Australian news, and some related international items

The enormous problem of Adani’s mine rehabilitation plans

‘Monumental experiment’: Concerns raised over Adani’s mine rehab plans, Brisbane Times, Peter Hannam , 15 May 17  Mine rehabilitation plans for the proposed giant Carmichael coal mine in Queensland fall far short of best practice and will expose the environment and taxpayers to huge risks, according to anti-mine group Lock the Gate.

On its submitted plans, the $16 billion-plus mine would disturb some 280 square kilometres of land, with 1.85 billion tonnes of potentially acid-forming material unearthed, and six giant voids left unfilled, Lock the Gate said in a new report. Some 88 kilometres of streams would also be disrupted and not restored.

“This is a monumental experiment on altering a landscape to a scale we’ve never seen before and believing a company that is saying already it doesn’t think it can put it back to remotely close to what was there before,” said Rick Humphries, co-ordinator of the group’s mine rehabilitation reform campaign.

“We are asking them to be shifted from a low-end, minimalist cheapest [rehab] option to leading practice,” said Mr Humphries, an environmental scientist who previously helped Rio Tinto develop their rehab plans.

The federal and state governments are backing the giant mine, which could produce as much as 60 million tonnes of coal for export a year. Carmichael’s development could also help open up other coal mines in the Galilee Basin.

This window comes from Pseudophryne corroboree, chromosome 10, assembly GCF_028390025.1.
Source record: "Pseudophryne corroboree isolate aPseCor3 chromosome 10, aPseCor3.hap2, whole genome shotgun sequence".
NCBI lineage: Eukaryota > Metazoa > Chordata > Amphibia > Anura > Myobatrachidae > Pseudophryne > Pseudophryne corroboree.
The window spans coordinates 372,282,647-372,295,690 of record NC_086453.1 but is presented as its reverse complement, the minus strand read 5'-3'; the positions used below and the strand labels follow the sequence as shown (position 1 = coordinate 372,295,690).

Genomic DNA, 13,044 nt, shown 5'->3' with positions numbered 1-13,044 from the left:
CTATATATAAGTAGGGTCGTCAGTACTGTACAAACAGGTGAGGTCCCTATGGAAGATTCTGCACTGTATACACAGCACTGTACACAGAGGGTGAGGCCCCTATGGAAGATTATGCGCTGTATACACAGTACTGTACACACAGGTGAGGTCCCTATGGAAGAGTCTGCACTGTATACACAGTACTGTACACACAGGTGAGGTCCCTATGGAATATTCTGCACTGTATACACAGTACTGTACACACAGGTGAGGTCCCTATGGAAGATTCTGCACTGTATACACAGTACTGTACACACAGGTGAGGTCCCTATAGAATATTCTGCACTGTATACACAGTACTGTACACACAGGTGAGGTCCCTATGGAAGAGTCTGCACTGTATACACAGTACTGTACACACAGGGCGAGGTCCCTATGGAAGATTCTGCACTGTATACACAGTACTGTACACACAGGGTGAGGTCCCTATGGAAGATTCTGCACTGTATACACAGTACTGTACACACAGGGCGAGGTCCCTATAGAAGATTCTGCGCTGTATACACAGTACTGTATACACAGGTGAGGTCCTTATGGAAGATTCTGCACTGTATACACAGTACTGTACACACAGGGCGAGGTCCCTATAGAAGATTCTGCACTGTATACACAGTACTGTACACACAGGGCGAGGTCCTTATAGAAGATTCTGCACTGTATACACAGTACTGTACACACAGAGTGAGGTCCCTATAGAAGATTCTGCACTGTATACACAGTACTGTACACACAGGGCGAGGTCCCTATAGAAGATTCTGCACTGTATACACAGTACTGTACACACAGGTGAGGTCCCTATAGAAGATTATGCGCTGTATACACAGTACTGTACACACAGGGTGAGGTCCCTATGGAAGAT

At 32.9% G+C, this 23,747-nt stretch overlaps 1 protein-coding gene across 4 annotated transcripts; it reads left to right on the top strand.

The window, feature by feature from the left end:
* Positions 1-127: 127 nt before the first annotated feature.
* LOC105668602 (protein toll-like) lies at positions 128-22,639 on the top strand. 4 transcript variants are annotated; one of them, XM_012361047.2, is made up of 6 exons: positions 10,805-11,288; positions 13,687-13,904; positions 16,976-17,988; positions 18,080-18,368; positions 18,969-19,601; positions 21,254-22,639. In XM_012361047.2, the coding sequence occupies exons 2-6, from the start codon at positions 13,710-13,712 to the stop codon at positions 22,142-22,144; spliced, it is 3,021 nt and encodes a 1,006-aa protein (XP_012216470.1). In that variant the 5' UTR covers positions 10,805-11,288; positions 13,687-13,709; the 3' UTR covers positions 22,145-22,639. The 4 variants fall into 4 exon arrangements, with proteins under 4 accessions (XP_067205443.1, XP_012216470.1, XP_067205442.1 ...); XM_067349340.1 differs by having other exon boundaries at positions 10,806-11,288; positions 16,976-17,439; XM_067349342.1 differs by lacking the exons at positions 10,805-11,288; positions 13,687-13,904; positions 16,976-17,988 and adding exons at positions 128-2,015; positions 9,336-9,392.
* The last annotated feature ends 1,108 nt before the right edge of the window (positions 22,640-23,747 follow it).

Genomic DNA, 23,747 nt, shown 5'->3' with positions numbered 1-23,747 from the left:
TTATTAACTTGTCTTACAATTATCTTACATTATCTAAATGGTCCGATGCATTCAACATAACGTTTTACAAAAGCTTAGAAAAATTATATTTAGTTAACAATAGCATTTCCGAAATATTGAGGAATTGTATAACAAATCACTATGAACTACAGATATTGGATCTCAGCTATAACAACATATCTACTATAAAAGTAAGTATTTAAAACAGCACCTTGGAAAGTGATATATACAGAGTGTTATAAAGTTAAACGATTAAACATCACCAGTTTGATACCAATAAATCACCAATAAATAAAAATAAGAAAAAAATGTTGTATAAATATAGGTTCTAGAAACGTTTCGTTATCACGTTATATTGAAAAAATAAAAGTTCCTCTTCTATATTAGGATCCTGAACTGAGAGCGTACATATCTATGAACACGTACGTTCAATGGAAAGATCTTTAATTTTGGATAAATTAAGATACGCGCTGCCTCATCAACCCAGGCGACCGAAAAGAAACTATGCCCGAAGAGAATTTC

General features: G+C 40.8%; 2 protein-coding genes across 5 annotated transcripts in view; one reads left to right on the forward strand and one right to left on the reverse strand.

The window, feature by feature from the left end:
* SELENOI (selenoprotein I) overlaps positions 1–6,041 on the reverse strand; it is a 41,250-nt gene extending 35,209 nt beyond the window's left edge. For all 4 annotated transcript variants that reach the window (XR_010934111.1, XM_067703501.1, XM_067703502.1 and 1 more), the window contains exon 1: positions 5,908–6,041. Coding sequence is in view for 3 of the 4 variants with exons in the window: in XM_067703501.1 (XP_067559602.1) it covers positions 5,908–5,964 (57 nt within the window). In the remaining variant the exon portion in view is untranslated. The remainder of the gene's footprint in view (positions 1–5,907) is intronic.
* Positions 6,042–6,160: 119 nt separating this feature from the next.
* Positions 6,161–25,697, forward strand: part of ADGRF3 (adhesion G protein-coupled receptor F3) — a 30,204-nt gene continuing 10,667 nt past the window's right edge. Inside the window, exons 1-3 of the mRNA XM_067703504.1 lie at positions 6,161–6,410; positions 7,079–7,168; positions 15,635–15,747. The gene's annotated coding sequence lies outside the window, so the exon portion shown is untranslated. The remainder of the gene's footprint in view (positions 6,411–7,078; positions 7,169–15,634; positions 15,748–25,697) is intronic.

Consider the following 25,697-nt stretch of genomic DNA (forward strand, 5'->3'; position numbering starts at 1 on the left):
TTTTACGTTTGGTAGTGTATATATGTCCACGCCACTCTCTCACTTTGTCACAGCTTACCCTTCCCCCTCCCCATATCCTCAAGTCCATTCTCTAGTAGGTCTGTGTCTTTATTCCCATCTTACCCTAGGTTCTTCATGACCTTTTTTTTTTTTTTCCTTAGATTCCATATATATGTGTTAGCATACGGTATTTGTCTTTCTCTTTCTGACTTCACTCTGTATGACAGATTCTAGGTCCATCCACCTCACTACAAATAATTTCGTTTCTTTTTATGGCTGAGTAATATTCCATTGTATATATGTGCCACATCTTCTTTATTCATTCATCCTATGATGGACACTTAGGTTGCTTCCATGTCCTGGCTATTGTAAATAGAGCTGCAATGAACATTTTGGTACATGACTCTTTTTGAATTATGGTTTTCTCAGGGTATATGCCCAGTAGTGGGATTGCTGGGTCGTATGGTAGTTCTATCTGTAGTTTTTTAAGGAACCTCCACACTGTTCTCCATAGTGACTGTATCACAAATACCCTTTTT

A report last week by the NSW Auditor-General found that state’s mine rehabilitation guarantees held by the government to be inadequate and requirements for restoring land after a mine’s closure to be vague. The state’s rules, though, were superior to those in Queensland and Victoria, it said…….

According to Lock the Gate, Adani wouldn’t have to begin rehabilitation work until 39 years into its operations, well shy of the “continuous” rehab work that is considered best practice.

Adani may be offered as much as $1 billion in loans from the federal government to help build the rail link from the mine to the coast. Its board still aims to give its final investment decision in the next few weeks, the spokesman said.

Financial closure would then be sought by the end of the year, and pre-construction works starting by the September quarter, he said.


May 15, 2017 - Posted by | climate change - global warming, Queensland

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